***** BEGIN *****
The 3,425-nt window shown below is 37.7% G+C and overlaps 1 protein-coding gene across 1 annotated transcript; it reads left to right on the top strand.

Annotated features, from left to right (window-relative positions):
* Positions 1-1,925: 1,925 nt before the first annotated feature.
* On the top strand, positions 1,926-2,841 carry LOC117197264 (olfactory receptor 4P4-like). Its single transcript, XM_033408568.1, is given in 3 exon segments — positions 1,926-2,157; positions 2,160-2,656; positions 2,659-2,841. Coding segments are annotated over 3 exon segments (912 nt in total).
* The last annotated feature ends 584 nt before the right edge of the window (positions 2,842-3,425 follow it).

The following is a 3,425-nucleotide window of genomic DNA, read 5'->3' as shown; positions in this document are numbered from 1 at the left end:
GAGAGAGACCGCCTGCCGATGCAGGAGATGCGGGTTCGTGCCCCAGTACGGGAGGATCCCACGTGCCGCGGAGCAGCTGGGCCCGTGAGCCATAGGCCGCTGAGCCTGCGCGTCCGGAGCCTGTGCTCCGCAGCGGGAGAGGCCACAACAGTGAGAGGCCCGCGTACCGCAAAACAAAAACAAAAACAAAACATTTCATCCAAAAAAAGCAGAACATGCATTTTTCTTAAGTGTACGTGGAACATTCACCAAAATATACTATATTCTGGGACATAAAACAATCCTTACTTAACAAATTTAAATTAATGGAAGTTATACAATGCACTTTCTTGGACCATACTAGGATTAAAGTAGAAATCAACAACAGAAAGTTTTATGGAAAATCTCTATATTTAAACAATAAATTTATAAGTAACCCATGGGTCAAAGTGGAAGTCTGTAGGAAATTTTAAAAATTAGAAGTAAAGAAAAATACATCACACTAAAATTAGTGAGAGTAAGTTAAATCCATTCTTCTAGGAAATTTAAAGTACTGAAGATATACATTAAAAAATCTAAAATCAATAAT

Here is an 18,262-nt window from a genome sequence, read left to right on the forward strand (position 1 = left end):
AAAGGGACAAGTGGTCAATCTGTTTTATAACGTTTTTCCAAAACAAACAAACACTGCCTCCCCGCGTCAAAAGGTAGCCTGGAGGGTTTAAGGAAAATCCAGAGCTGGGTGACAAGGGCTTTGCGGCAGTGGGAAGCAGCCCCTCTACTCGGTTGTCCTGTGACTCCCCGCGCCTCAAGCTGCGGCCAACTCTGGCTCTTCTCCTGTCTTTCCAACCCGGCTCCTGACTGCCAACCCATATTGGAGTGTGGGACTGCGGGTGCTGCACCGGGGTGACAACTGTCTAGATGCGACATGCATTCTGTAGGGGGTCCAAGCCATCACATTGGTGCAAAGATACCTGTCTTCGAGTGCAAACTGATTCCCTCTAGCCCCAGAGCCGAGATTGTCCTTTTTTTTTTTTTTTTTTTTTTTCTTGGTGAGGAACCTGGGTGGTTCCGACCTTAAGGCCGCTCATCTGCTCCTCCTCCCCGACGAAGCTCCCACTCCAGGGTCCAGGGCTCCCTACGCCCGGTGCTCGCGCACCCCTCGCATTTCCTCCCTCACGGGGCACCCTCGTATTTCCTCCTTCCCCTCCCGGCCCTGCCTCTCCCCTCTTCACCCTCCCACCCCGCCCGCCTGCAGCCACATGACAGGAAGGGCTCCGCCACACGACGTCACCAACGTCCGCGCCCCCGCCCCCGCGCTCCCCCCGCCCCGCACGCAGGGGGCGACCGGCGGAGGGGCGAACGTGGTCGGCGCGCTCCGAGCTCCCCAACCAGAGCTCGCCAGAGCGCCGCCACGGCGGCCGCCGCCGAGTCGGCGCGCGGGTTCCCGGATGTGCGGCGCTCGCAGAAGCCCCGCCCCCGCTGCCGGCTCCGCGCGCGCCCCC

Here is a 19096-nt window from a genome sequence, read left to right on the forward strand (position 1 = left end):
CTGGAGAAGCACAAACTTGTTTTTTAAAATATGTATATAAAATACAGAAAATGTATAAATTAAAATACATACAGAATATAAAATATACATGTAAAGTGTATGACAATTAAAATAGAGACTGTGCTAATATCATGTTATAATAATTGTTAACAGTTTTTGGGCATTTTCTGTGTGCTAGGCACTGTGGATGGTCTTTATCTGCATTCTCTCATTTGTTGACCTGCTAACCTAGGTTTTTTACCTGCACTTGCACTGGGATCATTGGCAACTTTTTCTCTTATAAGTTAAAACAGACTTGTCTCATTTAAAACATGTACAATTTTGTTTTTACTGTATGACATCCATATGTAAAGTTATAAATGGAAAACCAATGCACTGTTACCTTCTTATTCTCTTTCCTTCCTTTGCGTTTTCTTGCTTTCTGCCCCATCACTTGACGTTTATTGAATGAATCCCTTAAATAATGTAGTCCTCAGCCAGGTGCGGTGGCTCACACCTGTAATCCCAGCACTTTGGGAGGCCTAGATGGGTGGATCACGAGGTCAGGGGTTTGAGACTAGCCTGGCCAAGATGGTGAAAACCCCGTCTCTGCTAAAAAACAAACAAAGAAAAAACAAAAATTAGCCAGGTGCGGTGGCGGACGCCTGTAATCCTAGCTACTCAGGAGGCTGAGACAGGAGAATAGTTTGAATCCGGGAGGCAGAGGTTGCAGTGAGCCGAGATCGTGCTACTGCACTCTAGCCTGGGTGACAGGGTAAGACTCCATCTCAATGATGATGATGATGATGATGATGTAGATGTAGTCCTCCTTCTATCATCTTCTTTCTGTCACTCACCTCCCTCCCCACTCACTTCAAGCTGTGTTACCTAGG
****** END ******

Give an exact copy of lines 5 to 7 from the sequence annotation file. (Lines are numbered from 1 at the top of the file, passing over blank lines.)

* The last annotated feature ends 584 nt before the right edge of the window (positions 2,842-3,425 follow it).

The following is a 3,425-nucleotide window of genomic DNA, read 5'->3' as shown; positions in this document are numbered from 1 at the left end:
GAGAGAGACCGCCTGCCGATGCAGGAGATGCGGGTTCGTGCCCCAGTACGGGAGGATCCCACGTGCCGCGGAGCAGCTGGGCCCGTGAGCCATAGGCCGCTGAGCCTGCGCGTCCGGAGCCTGTGCTCCGCAGCGGGAGAGGCCACAACAGTGAGAGGCCCGCGTACCGCAAAACAAAAACAAAAACAAAACATTTCATCCAAAAAAAGCAGAACATGCATTTTTCTTAAGTGTACGTGGAACATTCACCAAAATATACTATATTCTGGGACATAAAACAATCCTTACTTAACAAATTTAAATTAATGGAAGTTATACAATGCACTTTCTTGGACCATACTAGGATTAAAGTAGAAATCAACAACAGAAAGTTTTATGGAAAATCTCTATATTTAAACAATAAATTTATAAGTAACCCATGGGTCAAAGTGGAAGTCTGTAGGAAATTTTAAAAATTAGAAGTAAAGAAAAATACATCACACTAAAATTAGTGAGAGTAAGTTAAATCCATTCTTCTAGGAAATTTAAAGTACTGAAGATATACATTAAAAAATCTAAAATCAATAAT